So after trying my usual tricks to push myself forward, yesterday I sat down with a cup of coffee and clicked over to Design Matters TV, a wonderful online show by the always inspiring Linda and Laura Kemshall. (A side note about DMTV: It's a subscription service, but if you like art, or sketchbook keeping, or art quilting, or painting, you will find something there for you. It's well worth the price, in my opinion. You can check it out here.)
At any rate, I wasn't aiming for any particular subject -- I just wanted to watch Linda or Laura do something creative. I clicked on the oldest video on the current menu, which involved Linda demonstrating how to use the striations in hand-dyed fabrics to create dimension in fussy-cut fusible applique shapes. She was working with irises, which although pretty were of little interest for me. I don't really have any interest at the moment in making a floral quilt. (Actually, there's the problem. I don't have any interest, period.)
But wait, maybe I do. As I watched, I thought about a UFO I'd encountered while sorting through the UFO pile in my closet a few weeks ago. It's probably the oldest thing in the pile, something I started back in 2001 when I was new to art quilting and just bumbling along. I was working with a photo I'd taken years ago on Nantucket, where I was enthralled by the roses climbing over shingled houses and falling gracefully over picket fences all over town.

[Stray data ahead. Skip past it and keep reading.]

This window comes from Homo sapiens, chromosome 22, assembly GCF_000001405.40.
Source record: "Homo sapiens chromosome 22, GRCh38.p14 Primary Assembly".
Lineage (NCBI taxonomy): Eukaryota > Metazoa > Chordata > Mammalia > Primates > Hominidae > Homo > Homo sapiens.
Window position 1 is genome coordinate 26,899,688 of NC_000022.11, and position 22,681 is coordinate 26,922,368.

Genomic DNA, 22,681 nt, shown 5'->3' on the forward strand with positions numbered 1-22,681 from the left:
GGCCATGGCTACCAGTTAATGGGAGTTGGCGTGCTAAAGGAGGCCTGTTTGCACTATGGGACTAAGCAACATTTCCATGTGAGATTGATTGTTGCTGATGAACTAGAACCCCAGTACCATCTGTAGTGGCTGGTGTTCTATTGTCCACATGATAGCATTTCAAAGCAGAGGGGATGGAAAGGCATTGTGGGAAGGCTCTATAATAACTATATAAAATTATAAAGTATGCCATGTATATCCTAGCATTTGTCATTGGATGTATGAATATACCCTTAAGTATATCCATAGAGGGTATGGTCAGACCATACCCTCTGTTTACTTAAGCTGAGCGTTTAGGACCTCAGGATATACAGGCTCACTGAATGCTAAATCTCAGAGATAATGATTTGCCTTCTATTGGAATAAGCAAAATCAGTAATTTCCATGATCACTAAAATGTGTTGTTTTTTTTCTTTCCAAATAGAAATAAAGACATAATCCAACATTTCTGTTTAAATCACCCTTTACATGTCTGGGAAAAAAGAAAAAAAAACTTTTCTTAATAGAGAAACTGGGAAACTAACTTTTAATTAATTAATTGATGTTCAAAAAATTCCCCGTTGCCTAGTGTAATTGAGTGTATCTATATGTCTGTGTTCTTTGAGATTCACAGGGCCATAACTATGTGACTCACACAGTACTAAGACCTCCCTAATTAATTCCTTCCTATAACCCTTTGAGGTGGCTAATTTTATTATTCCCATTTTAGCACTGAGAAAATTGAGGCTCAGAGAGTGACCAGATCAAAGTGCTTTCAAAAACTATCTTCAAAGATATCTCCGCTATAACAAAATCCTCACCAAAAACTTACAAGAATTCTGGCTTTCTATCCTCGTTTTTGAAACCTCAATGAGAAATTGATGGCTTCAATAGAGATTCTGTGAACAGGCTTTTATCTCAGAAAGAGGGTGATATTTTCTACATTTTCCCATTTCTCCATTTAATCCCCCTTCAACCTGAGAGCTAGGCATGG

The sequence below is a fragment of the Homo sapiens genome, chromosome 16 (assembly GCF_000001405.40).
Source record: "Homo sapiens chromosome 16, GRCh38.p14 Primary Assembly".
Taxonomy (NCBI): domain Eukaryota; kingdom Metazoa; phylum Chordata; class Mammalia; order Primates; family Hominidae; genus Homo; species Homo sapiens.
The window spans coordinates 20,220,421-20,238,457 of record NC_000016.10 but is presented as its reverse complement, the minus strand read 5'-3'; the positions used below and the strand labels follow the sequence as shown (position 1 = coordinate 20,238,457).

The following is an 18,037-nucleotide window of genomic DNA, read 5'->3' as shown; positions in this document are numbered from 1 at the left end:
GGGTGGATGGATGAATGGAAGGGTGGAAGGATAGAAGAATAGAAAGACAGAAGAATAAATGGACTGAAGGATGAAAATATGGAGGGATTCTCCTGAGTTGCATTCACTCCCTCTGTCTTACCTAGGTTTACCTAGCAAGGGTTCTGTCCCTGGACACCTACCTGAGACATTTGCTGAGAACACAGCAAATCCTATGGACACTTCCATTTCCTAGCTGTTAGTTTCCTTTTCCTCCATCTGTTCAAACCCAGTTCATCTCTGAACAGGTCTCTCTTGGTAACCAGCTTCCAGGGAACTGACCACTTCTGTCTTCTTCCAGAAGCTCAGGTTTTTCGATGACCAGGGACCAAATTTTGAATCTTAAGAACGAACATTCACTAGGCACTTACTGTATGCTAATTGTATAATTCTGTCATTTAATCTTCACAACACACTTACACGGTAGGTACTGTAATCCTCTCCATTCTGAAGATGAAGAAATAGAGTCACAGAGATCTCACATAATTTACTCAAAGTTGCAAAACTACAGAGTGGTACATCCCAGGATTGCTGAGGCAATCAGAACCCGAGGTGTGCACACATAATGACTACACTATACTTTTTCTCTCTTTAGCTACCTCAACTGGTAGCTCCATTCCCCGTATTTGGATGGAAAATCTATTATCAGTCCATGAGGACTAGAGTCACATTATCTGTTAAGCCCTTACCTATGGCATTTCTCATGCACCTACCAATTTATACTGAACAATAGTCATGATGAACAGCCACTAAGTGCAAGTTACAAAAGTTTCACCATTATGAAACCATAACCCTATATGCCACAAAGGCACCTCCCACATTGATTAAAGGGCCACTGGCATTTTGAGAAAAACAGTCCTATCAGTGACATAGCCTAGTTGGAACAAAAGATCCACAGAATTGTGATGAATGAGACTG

It was my first time experimenting with fusible applique. I bought a bunch of Seam-a-Seam, having seen someone use it for something on good ol' Simply Quilts, and I set about constructing my fence and making leaves.
I was having a good old time sticking leaves on, and after I pressed it all, I was taken aback at how stiff the whole thing was. I was undaunted and decided to sew some leaf details before I moved on to the roses.
But how to do the roses? I had no idea. And when I say I had no idea, I mean I had ABSOLUTELY NO CLUE how to accomplish what I was picturing. And so time passed, and eventually I folded it all up and put it away. And since then, I've pulled it out every once in a while (say, every 5 years or so) thinking I should just throw it away, but I realize that I like the leaves and they look good on that background, and actually it's better than I remembered, so I fold it up and put it back on the pile.
But today, it occurred to me that Linda's technique might be just the thing for those roses. Before I could think myself out of it, I pulled some pinks out of my stash of hand-dyed fabric, and set about cutting some roses and highlighting them with Inktense Pencils.*
So here is a little sample rose. Not bad, and rather fun. Still needs some additional highlighting, but I'll worry about that later.
And here is just a test of a few roses pinned on to see how it looks. Promising! i figure I'll keep going until the thing is either finished, or I discover that it's too thick to sew through and I really do have to throw it away.
But so far, so good. I plan to spend the evening cutting out and coloring roses.
*I shall say here once more how VERY happy I am that I bought that wonderful box set of Inktense Pencils when I was at the Derwent Pencil Factory in England, and how very worth it it was to pay for an extra box of stuff to be shipped home to me. I LOVE those pencils. And it's amazing how often they come in handy.